The Beatitudes meaning and structure relies upon extraordinary geometry that may provide seekers and students with additional insight. Matthew’s Beatitudes and Luke’s Sermon on the Plain contain some of the most beautiful passages in the New Testament. When we diagram the pattern of Yeshua’s words and phrases, however, the Beatitudes reveal even more information. We are blessed with a glimpse of the pure genius of Christ and the mind of the Son of God.
Do you know that the Holy Spirit is a feminine being? She is God’s spirit, Father’s wife, and my perfect Mother. It’s good to know that heaven is not populated entirely by masculine energies. Be that as it may, long ago in ancient Rome the pronouns used in Hebrew and Greek texts to describe God—and other heavenly beings—abruptly changed. When the Church translated the Greek text to Latin, Mother turned into a “man.” Most of the angels did, too. Since then, for more than 1,600 years western Christians have honored two male Parents. The irony? This strange idea began in Holy Rome.
“This fundamental point, traditionally obscured in scriptural translation and largely ignored by commentators, clearly has the most far-reaching theological implications.”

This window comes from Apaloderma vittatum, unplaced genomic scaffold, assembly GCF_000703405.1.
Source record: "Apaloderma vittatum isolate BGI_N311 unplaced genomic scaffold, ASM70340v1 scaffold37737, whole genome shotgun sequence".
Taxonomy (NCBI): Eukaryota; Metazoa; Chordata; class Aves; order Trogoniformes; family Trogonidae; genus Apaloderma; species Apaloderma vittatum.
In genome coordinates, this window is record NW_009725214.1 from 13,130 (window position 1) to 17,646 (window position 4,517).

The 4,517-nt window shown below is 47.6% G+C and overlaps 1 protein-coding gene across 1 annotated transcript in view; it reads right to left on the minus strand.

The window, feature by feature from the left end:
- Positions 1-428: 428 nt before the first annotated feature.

T.P. Brown: The Maternal Spirit
Born of God: “The vast multitudes of humankind are evidently unaware of being Children of the Most High.”
Thomas Paterson Brown, PhD 1938-2012
Originally entitled “Theogenesis,” this essay is written by Thomas Paterson Brown, professor of philosophy, who left us in 2012. Paterson spent the better part of a life working with the Coptic gospels discovered in 1945 at Nag Hammadi. His works include brilliantly annotated and hyperlinked translations of the gospels of Thomas, Phillip and Truth (English/Spanish). These may be browsed and downloaded from FreelyReceive.
The canonical Gospels teach that the disciple per se is born of God rather than of human parents: ‘To all who received him … he gave power to be generated children of God; who were born, not of … the will of a human, but born of God’ (Jn 1:12-13); ‘You are all Brothers and Sisters. Do not call anyone on earth father, for you have one Father, and he is in heaven.’ (Mt 23:8-9). Hence the Savior’s astonishing assertion in the Thomas Gospel: ‘My mother (the Virgin) bore me, but my true Mother (the Sacred Spirit) gave me the life.’ (Th 101, interlinear).
Diagram: Genesis 1 Creation Model
When based on the ancient texts, this drawing resembles the image of a womb. In the Genesis 1 creation model, the mothering spirit of God bears the “child.” Similar to an unborn infant, a layer of fresh water surrounds creation. Entering via rainwater and springs, the Holy Spirit (Hebrew: Rúakh HaKodesh, feminine gender) nourishes the world. Most telling, though, is that creation exists in both darkness and light.
Drawing by Andrew Michael